It's laughable to me that people even think there is any sort of agenda on NPR. That makes me really really doubt that any of you have actually listened to any of the programming. I listen to it daily. I'd say at least 70% of the time, they don't even talk politics. I value their programming because my life doesn't revolve around politics and it's nice to listen to news. Like what's going on in the rest of the world, health news, science, interesting tidbits, etc. When they do talk politics, they usually have guests of  opposing views. An objective interviewer asks them questions and allows them to answer (without interruption or heckling) and participate in their own discussion of the issues without really commenting much. So what you end up getting is an adult conversation about the issues instead of one party bashing the other. I literally can't stand the fact that all of our news comes from partisan corporations. I refuse to watch CNN, FOX, MSNBC or even local news. It just infuriates me. I want intelligent discussion, not a regurgitation of the rhetoric.


(continued...)

Madel... MadelynMc

If it takes government funding to keep at least ONE neutral, nonpartisan, objective news source, then I think it's money well spent. Some people might argue that if it's funded by the government, it's propaganda. If you actually listen to the programming, you'll note that on many occassions, NPR exposes government waste and corruption (like the fact that we are actually subsidising Brazillian cotton farmers - I learned about that from NPR because no one else picks up the story). I think at this point in our history, when instead of journalism we get regurgitated information from partisan sources, it is CRUCIAL to have something like NPR. Who are the other news sources accountable to? No one. If NPR steps out of line one way or the other, we have recourse to call them out - like forcing the resignation of Schiller and other involved executives.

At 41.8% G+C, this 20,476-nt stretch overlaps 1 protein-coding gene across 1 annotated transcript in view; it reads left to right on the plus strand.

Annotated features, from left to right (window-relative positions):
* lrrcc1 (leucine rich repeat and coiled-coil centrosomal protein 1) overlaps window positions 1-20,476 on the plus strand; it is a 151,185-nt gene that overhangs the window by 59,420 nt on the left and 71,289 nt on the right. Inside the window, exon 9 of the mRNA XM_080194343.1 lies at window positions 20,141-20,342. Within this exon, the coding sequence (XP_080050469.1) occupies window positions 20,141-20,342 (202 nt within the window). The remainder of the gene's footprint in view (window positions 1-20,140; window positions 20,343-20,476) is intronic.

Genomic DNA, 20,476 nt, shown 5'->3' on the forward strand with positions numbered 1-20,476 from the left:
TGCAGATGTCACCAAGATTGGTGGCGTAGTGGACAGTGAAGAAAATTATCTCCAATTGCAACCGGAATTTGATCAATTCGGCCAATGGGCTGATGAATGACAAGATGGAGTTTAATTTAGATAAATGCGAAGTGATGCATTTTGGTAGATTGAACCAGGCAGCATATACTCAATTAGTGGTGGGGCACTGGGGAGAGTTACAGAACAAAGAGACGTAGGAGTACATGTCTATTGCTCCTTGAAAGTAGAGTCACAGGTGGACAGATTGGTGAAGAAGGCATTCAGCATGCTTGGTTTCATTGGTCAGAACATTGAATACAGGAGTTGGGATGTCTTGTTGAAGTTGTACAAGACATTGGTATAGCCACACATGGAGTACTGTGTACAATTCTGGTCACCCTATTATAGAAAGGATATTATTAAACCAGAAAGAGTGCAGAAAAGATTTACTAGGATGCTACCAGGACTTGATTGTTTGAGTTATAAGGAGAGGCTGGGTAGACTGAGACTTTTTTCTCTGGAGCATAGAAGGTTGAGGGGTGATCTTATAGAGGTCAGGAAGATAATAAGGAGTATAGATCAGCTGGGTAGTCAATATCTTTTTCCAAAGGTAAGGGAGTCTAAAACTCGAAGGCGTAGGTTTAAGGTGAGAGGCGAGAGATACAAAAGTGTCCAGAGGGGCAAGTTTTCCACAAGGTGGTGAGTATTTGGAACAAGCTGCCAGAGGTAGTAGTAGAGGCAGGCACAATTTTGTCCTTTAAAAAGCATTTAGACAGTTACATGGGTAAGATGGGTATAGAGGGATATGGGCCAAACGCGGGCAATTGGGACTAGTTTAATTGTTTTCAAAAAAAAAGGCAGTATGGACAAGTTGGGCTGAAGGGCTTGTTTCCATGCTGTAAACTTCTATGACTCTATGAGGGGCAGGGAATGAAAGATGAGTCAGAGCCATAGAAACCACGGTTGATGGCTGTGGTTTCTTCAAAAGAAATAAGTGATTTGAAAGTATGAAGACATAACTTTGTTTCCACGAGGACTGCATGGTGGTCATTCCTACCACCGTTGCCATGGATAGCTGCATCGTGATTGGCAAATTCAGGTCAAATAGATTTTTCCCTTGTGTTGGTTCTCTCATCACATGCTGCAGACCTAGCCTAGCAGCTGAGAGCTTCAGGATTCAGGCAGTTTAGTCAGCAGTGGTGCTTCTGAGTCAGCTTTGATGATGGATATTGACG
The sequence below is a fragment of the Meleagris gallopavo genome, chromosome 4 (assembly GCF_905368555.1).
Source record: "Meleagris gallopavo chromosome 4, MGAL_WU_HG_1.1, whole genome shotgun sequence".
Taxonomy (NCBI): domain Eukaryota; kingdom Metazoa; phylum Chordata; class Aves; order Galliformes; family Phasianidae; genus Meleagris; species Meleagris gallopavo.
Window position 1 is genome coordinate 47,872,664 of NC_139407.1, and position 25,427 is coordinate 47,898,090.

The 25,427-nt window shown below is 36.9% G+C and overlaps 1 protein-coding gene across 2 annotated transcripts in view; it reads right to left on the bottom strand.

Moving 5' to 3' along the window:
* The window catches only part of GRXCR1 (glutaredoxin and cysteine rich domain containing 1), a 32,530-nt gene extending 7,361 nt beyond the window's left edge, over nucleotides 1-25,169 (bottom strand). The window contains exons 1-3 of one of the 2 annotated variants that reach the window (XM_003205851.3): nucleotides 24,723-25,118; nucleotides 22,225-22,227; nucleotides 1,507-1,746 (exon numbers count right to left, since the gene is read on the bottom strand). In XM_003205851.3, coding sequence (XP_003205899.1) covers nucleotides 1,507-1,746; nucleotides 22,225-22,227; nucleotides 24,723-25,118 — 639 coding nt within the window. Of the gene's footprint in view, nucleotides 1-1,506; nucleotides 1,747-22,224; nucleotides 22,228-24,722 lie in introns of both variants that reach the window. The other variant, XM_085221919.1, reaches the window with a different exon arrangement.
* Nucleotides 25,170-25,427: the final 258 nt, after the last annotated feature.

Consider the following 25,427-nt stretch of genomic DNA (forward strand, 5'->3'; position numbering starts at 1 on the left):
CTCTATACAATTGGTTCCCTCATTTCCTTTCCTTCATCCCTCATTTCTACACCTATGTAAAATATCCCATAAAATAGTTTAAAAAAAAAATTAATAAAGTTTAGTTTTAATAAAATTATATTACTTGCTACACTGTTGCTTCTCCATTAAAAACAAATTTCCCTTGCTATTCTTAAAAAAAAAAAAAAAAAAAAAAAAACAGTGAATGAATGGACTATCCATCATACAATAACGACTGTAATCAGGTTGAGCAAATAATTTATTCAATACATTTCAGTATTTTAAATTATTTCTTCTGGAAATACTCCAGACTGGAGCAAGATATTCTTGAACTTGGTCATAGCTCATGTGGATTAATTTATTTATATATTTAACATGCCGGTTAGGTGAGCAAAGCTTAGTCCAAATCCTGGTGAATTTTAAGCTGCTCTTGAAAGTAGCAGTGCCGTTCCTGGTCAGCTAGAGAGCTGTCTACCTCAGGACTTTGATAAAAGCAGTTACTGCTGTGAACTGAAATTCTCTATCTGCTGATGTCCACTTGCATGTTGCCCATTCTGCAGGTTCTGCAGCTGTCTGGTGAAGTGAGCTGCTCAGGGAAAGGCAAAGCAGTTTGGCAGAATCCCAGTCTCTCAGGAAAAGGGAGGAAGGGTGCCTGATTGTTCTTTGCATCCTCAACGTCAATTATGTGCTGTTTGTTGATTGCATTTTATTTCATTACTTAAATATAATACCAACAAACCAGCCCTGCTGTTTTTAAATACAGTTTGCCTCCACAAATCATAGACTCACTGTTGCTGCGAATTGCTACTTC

If NPR goes away, my head will literally explode. I can't take any more of the news media's ridiculous antics and untruths. I just can't.

nonmember avatar Christine

I like listening to NPR more for the quirky stories, book discussions, and interviews than anything else. I stay out of the (what I consider) drama part of it. I love PBS from its kid shows to its Antique's Road Show :) I think both programs should be operated on listener/viewer donations. I would feel differently if the nation was not in a mound of debt, but with present circumstances as they are, yes, funding needs to be cut. It would be a small cut, but budget cutting has to start somewhere.

Madel... MadelynMc

Or I'll have to completely rely on BBC.

hotic... hoticedcoffee

what Schiller was actually saying was that many CONSERVATIVES had expressed to him that they felt the Tea Party was xenophobic, racist, etc. and that he couldn't say he disagreed.


Typical symantics at play in that statement.  While I agree that there was some editing done to this video, there are plenty of unedited and un-baited statements made by Schiller to support his firing.  The only lack of intelligence I see here is people who think the issue is the editing.